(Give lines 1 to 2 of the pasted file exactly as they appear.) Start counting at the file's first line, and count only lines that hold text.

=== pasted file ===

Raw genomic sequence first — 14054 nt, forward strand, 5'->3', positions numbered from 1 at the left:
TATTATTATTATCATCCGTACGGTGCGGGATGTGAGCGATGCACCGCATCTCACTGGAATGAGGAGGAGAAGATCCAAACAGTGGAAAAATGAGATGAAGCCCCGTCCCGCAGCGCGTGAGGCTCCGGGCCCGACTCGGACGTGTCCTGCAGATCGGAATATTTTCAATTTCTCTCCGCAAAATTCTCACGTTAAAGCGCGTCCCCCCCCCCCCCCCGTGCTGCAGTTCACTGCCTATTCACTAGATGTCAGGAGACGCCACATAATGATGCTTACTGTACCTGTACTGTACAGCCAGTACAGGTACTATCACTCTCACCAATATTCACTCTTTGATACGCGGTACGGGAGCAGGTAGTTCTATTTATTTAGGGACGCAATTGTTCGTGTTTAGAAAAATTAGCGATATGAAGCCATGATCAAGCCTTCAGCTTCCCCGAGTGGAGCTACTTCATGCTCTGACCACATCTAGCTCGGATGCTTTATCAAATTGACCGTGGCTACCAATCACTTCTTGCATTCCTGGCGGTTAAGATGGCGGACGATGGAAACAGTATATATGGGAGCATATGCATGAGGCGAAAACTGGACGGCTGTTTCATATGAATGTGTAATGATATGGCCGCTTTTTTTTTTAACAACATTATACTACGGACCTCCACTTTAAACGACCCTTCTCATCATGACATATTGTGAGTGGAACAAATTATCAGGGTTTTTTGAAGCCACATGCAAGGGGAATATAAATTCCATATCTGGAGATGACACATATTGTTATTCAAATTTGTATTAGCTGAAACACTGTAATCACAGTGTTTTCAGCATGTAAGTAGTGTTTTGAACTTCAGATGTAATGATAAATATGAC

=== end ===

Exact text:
Raw genomic sequence first — 14054 nt, forward strand, 5'->3', positions numbered from 1 at the left:
TATTATTATTATCATCCGTACGGTGCGGGATGTGAGCGATGCACCGCATCTCACTGGAATGAGGAGGAGAAGATCCAAACAGTGGAAAAATGAGATGAAGCCCCGTCCCGCAGCGCGTGAGGCTCCGGGCCCGACTCGGACGTGTCCTGCAGATCGGAATATTTTCAATTTCTCTCCGCAAAATTCTCACGTTAAAGCGCGTCCCCCCCCCCCCCCCGTGCTGCAGTTCACTGCCTATTCACTAGATGTCAGGAGACGCCACATAATGATGCTTACTGTACCTGTACTGTACAGCCAGTACAGGTACTATCACTCTCACCAATATTCACTCTTTGATACGCGGTACGGGAGCAGGTAGTTCTATTTATTTAGGGACGCAATTGTTCGTGTTTAGAAAAATTAGCGATATGAAGCCATGATCAAGCCTTCAGCTTCCCCGAGTGGAGCTACTTCATGCTCTGACCACATCTAGCTCGGATGCTTTATCAAATTGACCGTGGCTACCAATCACTTCTTGCATTCCTGGCGGTTAAGATGGCGGACGATGGAAACAGTATATATGGGAGCATATGCATGAGGCGAAAACTGGACGGCTGTTTCATATGAATGTGTAATGATATGGCCGCTTTTTTTTTTAACAACATTATACTACGGACCTCCACTTTAAACGACCCTTCTCATCATGACATATTGTGAGTGGAACAAATTATCAGGGTTTTTTGAAGCCACATGCAAGGGGAATATAAATTCCATATCTGGAGATGACACATATTGTTATTCAAATTTGTATTAGCTGAAACACTGTAATCACAGTGTTTTCAGCATGTAAGTAGTGTTTTGAACTTCAGATGTAATGATAAATATGAC